Did you see this happening with Angus?

I just saw it more as like, sometimes you gotta know when to graduate. And Angus, people who know him know—he’ll work any type of job. And now he made it, and now he’s really cool, but he still had a long way to go. You know what I mean?

So he struggled with this?

Sometimes you gotta have that transition between—you’re working at a restaurant in New York, to, being on a show on HBO, you got some followers, you got some dough coming in—don’t hit the joint now that everyone’s passing it to you. You don’t know what’s in that shit. You don’t know what’s in different drugs. It’s like, you gotta just kind of graduate where you’re like, Hey, I’m still cool, I’m just not gonna move in the same way.

You said this to him?

Well, I tried a more hear-you-out, and then kept it specific. So he was kinda telling me about something that had just happened, like two or three weeks ago, out there in LA with him—and I’m not gonna say anything about that, but that was what I told him when he was done telling the story. I told him, You got out of there, and it was all good, but you’re Angus now, and don’t be putting yourself in positions like that. We talked about other stuff. We were saying we gotta link up, roll spliffs and just cool it.

You were never concerned for him, due to this incident?


Sometimes brilliant minds have severe ups and downs.

He was a very explosive, creative spirit in that way. And I think that kind of lended to him always moving so fast and bouncing from person to person. At the Mid 90s premier,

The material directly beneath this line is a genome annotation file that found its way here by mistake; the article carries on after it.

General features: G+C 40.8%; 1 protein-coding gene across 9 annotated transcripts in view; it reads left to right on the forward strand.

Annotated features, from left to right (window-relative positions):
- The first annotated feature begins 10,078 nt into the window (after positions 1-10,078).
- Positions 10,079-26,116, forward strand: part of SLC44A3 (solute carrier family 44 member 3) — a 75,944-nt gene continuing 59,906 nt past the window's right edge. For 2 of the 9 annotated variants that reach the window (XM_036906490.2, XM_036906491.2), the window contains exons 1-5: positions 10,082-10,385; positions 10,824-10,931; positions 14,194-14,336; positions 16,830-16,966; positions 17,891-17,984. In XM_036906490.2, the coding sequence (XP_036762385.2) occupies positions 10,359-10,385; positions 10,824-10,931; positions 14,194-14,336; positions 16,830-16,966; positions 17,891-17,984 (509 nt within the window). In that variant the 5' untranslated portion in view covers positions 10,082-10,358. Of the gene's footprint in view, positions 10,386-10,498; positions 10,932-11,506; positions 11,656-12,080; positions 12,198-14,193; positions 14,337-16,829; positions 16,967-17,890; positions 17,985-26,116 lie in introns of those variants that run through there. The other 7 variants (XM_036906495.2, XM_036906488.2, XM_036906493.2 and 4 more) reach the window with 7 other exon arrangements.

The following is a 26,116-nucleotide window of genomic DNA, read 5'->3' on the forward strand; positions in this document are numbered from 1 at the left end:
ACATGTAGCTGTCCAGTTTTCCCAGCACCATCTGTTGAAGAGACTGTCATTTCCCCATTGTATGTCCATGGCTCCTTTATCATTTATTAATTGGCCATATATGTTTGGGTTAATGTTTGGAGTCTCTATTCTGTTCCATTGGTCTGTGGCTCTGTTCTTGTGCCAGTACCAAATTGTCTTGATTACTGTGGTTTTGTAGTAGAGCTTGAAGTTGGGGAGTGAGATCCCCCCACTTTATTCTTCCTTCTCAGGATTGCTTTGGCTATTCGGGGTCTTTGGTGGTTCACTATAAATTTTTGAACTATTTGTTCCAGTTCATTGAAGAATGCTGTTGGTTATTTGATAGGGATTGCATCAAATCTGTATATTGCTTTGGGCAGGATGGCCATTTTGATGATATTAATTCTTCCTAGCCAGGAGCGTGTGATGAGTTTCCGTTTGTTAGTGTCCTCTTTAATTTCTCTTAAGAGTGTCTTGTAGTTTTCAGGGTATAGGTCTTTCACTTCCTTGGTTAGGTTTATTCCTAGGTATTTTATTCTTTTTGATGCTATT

right after it was over, he left. He goes, “I’m gonna hop in an Uber.” He would always do shit like that. He always had a million things going on.

Did you all ever talk about being typecast as a slow guy?

I had that convo with all the guys—don’t worry what you’re gonna get typecast as, because that’s how you’re gonna get known. I never had that convo with him, because I viewed it like you’re just young and you just got here. And they basically do that to everybody. Jonah Hill, when he first came, they did it to him, all his roles were, Oh you’re fat, you’re funny. And you get stuck in that. But once you’re famous enough, you’re able to say no to this role, and you say yes to one thing, and that changes the way everyone views you.

Had you all talked about working together in the future?

Definitely. We talked about a Mac Miller project, where he would play Mac. I showed him some videos, stuff me and Mac had been working on. And I just felt like with Angus, people recognize that you look like him, but also just as a homie, I get a similar vibe. They were just really good dudes who were real creatives and have that explosive personality where they have a million things going on. That’s a trip that he passed early, the same way Mac did.

Cole Louison is a skateboarding historian, and the author of The Impossible and the forthcoming What Really Happened To Dustin Diamond.